The Secret Art of Bread Making
In the past, I have written about vegetarians and vegans, and why the "raw food fad" doesn't sit with human ingestion in the long term.
The thrust of my argument is that the good Lord produced man and ruminants with different internal organs. Ruminants have four stomachs, man (and other primates) but one. In addition to being created with supplementary internal organs, ruminants chew a cud, regurgitating partially digested food from the first stomach back into the mouth and giving it an extra chew.
In layman's terms, even three additional stomachs are not sufficient to assimilate the goodeness in grass into one's body without an extra chew, remixed with saliva. [If your mother used to tell you to chew your food well, she was giving you sound advice. Even in humans, mixing food with saliva starts the digestive process, making absorbtion more complete, giving you more benefit from the food you eat. Saliva and pancreatic juices both serve to catalyse the hydrolysis of starch to sugar to produce carbohydrate derivatives.]
I postulated that man was "given" the knowledge of food preparation to compensate for his lack of an efficient system to assimilate grass into his body.
So I was pleased to recently rediscover a Midrash supporting my claim, and which incidentally answers another vexing question re human food preparation.
It would seem that during their existence in the Garden of Eden, Adam and Eve were nourished purely by fruit trees -- "Of every tree of the garden you may freely eat". But this, albeit brief, episode in idyllic surroundings, is not a model for the future of mankind. This short-term sojourn in Paradise was supernatural and we should not generalise from this period to learn human biology and physiology.
Their fall from lofty heights was marked by a new reality, an actuality which continues to define mankind's reality from that day hence. Our control over the agricultural process has certainly developed in the intervening millennia; however the basic requirements to grow grain remain unchanged throughout human history. (The harvesting combine combines the tasks of cutting, threshing and cleaning processes into one man's task, though technologically, the three individual processes do occur in the machine.)
Our commentary presents a conversation between Adam and God. "By expelling me from the Garden, you have relegated me to the level of my donkey. Just like the ass eats grain from a feedbag, I too will have to join him for my meals." Thereupon, the Midrash tells us, God taught Adam the eleven tasks to make bread.
These tasks are: ploughing, planting (sowing), reaping, binding sheaves, threshing, winnowing, selecting, grinding, sifting, kneading and baking. As presented in our sources, these tasks use different technologies. Eg threshing traditionally uses animal power, winnowing uses the wind and grinding uses the action of water. (The best work I know on both the technologies and the halacha of producing bread is the Eglei Tal, written by Rabbi Avraham Borenstein, a leading posek in nineteenth-century Europe and the founder of the Sochatchover Hasidic dynasty. He is also known as the Avnei Neizer, after his responsa.)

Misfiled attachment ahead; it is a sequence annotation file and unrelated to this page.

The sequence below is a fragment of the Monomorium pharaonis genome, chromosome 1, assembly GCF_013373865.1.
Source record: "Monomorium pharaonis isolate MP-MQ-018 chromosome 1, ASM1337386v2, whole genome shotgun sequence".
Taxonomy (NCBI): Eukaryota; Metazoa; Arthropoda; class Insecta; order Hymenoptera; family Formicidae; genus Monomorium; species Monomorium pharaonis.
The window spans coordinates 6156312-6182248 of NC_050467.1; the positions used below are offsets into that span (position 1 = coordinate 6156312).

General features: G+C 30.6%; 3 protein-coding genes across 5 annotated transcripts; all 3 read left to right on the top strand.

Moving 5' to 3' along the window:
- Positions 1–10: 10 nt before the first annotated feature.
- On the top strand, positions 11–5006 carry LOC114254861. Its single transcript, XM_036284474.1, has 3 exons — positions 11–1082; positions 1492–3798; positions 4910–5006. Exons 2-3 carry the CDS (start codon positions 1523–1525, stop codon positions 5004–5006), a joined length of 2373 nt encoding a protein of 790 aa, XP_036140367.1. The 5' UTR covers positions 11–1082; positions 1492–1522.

It is worth noting here that these creative steps of food production are eleven of the thirty-nine activities from which we refrain on Shabbath. The other creative tasks relate to making clothes and producing food from animal sources (including slaughter, flaying, tanning, shearing, dying spinning, weaving and sewing), building, recording information and lighting fire.
Our exegesis also explains another aspect of human development and technology that are otherwise difficult to comprehend. I understand that man find chewing wild grass as a way of eating. Observing the animals would teach him this. This may lead to his chewing seeds. From this the primitive human may draw some nutritional benefit.
But to "discover" the eleven steps on his own is a most unlikely occurrence. Attributing this to the Supreme Intelligence may be anthropologically less satisfying, but the fact that the Midrash decided to relate the episode demonstrates the difficulty our Sages had with the issue.
Yes, man can consume grasses (wheat, barley, rice, quinoa and others) but not necessarily from a feedbag. Harnessing relevant, God given, technologies we transform grass into edible and delicious foods.
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